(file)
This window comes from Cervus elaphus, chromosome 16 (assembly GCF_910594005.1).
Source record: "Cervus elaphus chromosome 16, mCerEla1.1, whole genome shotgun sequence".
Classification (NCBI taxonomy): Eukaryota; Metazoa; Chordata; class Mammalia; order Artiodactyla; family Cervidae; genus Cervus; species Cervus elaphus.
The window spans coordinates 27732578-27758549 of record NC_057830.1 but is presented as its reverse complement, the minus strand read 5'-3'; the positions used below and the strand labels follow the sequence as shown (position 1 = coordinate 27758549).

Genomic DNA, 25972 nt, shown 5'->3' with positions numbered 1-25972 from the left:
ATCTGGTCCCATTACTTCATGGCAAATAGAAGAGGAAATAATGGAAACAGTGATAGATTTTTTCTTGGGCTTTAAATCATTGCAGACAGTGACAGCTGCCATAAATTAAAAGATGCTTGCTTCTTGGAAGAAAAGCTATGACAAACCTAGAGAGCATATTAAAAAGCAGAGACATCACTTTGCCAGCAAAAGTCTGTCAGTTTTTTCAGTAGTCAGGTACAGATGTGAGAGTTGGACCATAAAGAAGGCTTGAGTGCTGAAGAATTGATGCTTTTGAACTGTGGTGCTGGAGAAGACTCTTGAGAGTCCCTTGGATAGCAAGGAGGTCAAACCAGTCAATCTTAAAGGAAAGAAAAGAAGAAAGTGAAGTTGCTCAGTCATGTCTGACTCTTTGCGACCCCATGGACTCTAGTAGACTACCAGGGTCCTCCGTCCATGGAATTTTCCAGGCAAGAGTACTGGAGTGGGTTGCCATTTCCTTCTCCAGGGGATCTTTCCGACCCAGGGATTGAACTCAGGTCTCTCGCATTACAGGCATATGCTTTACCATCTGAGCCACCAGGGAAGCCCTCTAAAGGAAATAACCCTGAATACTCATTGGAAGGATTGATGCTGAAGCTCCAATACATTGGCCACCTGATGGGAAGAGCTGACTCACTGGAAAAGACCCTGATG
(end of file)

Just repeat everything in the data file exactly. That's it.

This window comes from Cervus elaphus, chromosome 16 (assembly GCF_910594005.1).
Source record: "Cervus elaphus chromosome 16, mCerEla1.1, whole genome shotgun sequence".
Classification (NCBI taxonomy): Eukaryota; Metazoa; Chordata; class Mammalia; order Artiodactyla; family Cervidae; genus Cervus; species Cervus elaphus.
The window spans coordinates 27732578-27758549 of record NC_057830.1 but is presented as its reverse complement, the minus strand read 5'-3'; the positions used below and the strand labels follow the sequence as shown (position 1 = coordinate 27758549).

Genomic DNA, 25972 nt, shown 5'->3' with positions numbered 1-25972 from the left:
ATCTGGTCCCATTACTTCATGGCAAATAGAAGAGGAAATAATGGAAACAGTGATAGATTTTTTCTTGGGCTTTAAATCATTGCAGACAGTGACAGCTGCCATAAATTAAAAGATGCTTGCTTCTTGGAAGAAAAGCTATGACAAACCTAGAGAGCATATTAAAAAGCAGAGACATCACTTTGCCAGCAAAAGTCTGTCAGTTTTTTCAGTAGTCAGGTACAGATGTGAGAGTTGGACCATAAAGAAGGCTTGAGTGCTGAAGAATTGATGCTTTTGAACTGTGGTGCTGGAGAAGACTCTTGAGAGTCCCTTGGATAGCAAGGAGGTCAAACCAGTCAATCTTAAAGGAAAGAAAAGAAGAAAGTGAAGTTGCTCAGTCATGTCTGACTCTTTGCGACCCCATGGACTCTAGTAGACTACCAGGGTCCTCCGTCCATGGAATTTTCCAGGCAAGAGTACTGGAGTGGGTTGCCATTTCCTTCTCCAGGGGATCTTTCCGACCCAGGGATTGAACTCAGGTCTCTCGCATTACAGGCATATGCTTTACCATCTGAGCCACCAGGGAAGCCCTCTAAAGGAAATAACCCTGAATACTCATTGGAAGGATTGATGCTGAAGCTCCAATACATTGGCCACCTGATGGGAAGAGCTGACTCACTGGAAAAGACCCTGATG